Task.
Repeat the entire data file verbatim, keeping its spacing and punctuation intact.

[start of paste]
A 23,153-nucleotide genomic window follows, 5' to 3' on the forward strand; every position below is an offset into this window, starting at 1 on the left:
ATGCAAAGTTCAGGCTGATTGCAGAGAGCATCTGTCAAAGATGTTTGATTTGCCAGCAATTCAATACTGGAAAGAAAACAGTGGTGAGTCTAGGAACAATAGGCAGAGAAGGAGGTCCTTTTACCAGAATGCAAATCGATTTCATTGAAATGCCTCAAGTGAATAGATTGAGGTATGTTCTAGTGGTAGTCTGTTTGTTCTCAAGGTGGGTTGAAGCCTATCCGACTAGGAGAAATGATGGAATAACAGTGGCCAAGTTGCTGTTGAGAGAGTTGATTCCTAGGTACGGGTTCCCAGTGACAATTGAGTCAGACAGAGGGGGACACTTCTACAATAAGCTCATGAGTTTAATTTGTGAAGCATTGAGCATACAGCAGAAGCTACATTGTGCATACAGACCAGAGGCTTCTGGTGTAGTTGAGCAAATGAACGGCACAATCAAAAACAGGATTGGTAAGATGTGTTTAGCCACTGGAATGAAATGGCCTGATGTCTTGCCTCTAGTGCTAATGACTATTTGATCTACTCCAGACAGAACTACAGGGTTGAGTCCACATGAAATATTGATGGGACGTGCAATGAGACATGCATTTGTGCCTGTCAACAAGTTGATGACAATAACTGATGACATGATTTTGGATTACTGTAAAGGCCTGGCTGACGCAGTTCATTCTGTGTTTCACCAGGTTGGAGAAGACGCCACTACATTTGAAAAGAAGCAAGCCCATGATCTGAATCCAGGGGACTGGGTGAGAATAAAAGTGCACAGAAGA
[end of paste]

A 23,153-nucleotide genomic window follows, 5' to 3' on the forward strand; every position below is an offset into this window, starting at 1 on the left:
ATGCAAAGTTCAGGCTGATTGCAGAGAGCATCTGTCAAAGATGTTTGATTTGCCAGCAATTCAATACTGGAAAGAAAACAGTGGTGAGTCTAGGAACAATAGGCAGAGAAGGAGGTCCTTTTACCAGAATGCAAATCGATTTCATTGAAATGCCTCAAGTGAATAGATTGAGGTATGTTCTAGTGGTAGTCTGTTTGTTCTCAAGGTGGGTTGAAGCCTATCCGACTAGGAGAAATGATGGAATAACAGTGGCCAAGTTGCTGTTGAGAGAGTTGATTCCTAGGTACGGGTTCCCAGTGACAATTGAGTCAGACAGAGGGGGACACTTCTACAATAAGCTCATGAGTTTAATTTGTGAAGCATTGAGCATACAGCAGAAGCTACATTGTGCATACAGACCAGAGGCTTCTGGTGTAGTTGAGCAAATGAACGGCACAATCAAAAACAGGATTGGTAAGATGTGTTTAGCCACTGGAATGAAATGGCCTGATGTCTTGCCTCTAGTGCTAATGACTATTTGATCTACTCCAGACAGAACTACAGGGTTGAGTCCACATGAAATATTGATGGGACGTGCAATGAGACATGCATTTGTGCCTGTCAACAAGTTGATGACAATAACTGATGACATGATTTTGGATTACTGTAAAGGCCTGGCTGACGCAGTTCATTCTGTGTTTCACCAGGTTGGAGAAGACGCCACTACATTTGAAAAGAAGCAAGCCCATGATCTGAATCCAGGGGACTGGGTGAGAATAAAAGTGCACAGAAGA